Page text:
The basic problem is that casual App Store users go for free apps first, and go for chart-toppers after that. And the only way to top the best-selling charts is with super-low prices. And the super-low prices don’t generate enough revenue to cover the cost of developing the app... Instead, we want to embrace the users who are looking for the best app, and who are willing to pay a fair price for it if they think Vesper might be it. Going low didn’t work; we lose nothing by trying to go high.
— John Gruber via SixColors


iOS v/s Android

There is nothing more obvious than the fact that iOS and Android are competitors and are pretty much the only ones in the smartphone market as it stands today. Though iOS had a few years of head start to Android, Android soon caught up to iOS and eventually beat it in the market share by a huge margin, globally. Most recent data (via BusinessInsider) suggests that the trend that has been valid in terms of market share when it comes to smartphones has not changed much in the last couple of years. That is Android has close to 75 to 80% while iOS has close to 18 to 20% of the global smartphone market. 

iOS v/s Android smartphone market share as of Feb 2015 (source: BusinessInsider)

iOS v/s Android smartphone market share as of Feb 2015 (source: BusinessInsider)

Everyone in the Apple blogosphere (including me) has always argued that the market share alone is not the complete story and it is only wise to compare the profit share as well in the smartphone market as Apple doesn't typically play in all the smartphone markets that Google does. In terms of profit share, Apple has trounced Google (by a bigger margin than Google has trounced Apple in marketshare) for quite a while now. The recent data (via AppleInsider) on the profit share of iOS v/s Android in the smartphone market suggests the same trend holds true. Apple makes almost 9 times more money that Google from its mobile devices. 

iOS v/s Android smartphone profit share as of Feb 2015 (via AppleInsider)

iOS v/s Android smartphone profit share as of Feb 2015 (via AppleInsider)

But just like how, concluding that Google is winning the smartphone race based on the market share data, is absurd, it is equally absurd to conclude that Apple is winning this race based on the profit share data. The missing parameter in this context is the objective of each of the two companies for their mobile operating systems. Apple's is a product company and its objective is to make the best products (according to it) and the boat load of profits it makes is just a by product or a confirmation that its doing its job. Google's objective with Android is to be omnipresent or be installed in the most number of devices as possible across the globe, to increase is install base for its ads and other related businesses. So based on these, shouldn't we conclude that both companies have succeeded in their respective missions? I think so and this statement is true at least as of today. But the biggest loser in this race is and has always been Microsoft. It doesn't even feature in some of the tables and plots above with a non-zero value!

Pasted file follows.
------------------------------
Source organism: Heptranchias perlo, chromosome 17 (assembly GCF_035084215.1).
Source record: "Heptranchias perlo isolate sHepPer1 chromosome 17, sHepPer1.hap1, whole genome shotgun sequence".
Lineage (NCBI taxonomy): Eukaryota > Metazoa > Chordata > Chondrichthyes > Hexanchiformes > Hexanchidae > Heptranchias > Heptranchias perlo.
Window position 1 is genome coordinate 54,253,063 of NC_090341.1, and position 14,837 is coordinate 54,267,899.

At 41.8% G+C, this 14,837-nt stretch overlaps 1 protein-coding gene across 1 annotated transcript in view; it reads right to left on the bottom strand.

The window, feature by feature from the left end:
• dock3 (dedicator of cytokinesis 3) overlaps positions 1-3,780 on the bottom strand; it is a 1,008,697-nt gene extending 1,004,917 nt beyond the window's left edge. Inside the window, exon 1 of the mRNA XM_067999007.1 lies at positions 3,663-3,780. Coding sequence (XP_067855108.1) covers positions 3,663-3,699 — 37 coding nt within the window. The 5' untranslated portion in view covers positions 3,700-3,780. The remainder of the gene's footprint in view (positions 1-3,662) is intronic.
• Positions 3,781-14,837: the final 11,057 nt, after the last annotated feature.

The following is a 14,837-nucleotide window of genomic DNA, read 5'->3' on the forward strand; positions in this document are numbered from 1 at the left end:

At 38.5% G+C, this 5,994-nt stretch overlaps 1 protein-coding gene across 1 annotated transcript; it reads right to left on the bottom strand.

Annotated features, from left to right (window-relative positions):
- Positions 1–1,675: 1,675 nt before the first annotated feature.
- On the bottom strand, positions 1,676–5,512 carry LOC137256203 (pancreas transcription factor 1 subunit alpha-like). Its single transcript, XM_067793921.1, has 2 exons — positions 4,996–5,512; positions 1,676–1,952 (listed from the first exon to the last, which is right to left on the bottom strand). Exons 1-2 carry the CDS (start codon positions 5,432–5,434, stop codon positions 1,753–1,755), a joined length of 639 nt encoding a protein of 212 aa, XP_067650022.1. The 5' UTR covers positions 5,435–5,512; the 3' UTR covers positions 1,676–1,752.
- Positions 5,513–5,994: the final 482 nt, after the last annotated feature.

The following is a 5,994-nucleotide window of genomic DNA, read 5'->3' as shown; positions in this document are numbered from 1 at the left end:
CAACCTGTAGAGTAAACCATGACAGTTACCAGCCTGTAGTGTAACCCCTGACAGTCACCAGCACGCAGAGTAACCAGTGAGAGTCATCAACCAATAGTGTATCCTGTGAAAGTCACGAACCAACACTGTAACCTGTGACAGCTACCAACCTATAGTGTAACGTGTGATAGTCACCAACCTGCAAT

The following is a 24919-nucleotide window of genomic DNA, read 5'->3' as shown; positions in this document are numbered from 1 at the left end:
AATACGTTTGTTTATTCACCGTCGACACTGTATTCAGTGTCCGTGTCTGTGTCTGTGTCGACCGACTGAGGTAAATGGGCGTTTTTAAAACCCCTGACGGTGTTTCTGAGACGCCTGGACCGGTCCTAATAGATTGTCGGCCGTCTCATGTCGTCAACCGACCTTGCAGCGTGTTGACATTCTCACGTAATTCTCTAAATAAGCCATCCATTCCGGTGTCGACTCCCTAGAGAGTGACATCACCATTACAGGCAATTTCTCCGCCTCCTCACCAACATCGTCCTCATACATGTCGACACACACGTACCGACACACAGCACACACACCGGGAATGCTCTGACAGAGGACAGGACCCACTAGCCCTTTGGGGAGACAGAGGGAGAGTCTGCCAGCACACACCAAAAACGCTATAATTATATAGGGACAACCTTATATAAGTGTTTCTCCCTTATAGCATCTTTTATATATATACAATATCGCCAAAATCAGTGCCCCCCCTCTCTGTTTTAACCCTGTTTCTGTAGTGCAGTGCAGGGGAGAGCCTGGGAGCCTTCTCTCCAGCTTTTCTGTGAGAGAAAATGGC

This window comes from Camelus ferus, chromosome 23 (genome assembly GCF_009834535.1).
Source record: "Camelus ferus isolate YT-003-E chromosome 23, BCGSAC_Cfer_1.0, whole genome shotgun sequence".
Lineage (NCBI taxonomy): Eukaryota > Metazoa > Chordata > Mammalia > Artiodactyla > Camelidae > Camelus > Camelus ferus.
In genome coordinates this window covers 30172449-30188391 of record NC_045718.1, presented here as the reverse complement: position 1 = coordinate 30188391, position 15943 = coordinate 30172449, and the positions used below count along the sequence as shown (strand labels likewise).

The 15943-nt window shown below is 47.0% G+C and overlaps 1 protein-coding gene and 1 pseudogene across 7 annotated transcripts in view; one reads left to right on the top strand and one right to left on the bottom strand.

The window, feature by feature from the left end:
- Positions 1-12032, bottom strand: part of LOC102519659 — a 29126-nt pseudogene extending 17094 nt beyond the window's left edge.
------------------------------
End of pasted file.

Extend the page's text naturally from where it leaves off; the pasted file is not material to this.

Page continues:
But just like how, concluding that Google is winning the smartphone race based on the market share data, is absurd, it is equally absurd to conclude that Apple is winning this race based on the profit share data.

Note: It might be wise to look at micro markets for a more apt comparison of these two mobile strategies. Like how Apple is gaining and maintaining a strong foothold with its iOS devices in the Enterprise market (via VentrueBeat) or how Google is paving itself a nice niche over taking Apple in the educational market (via BusinessInsider) with its Chrome books (I still think Chrome OS is the future of Android by the way).

Apple still rules the mobile enterprise space and is extending its lead. iOS gained another 4 percentage points, growing to 73 percent of global device activations in Q4 2014. Android device activations, meanwhile, dropped the same amount to 25 percent of total activations last quarter.
— via VentureBeat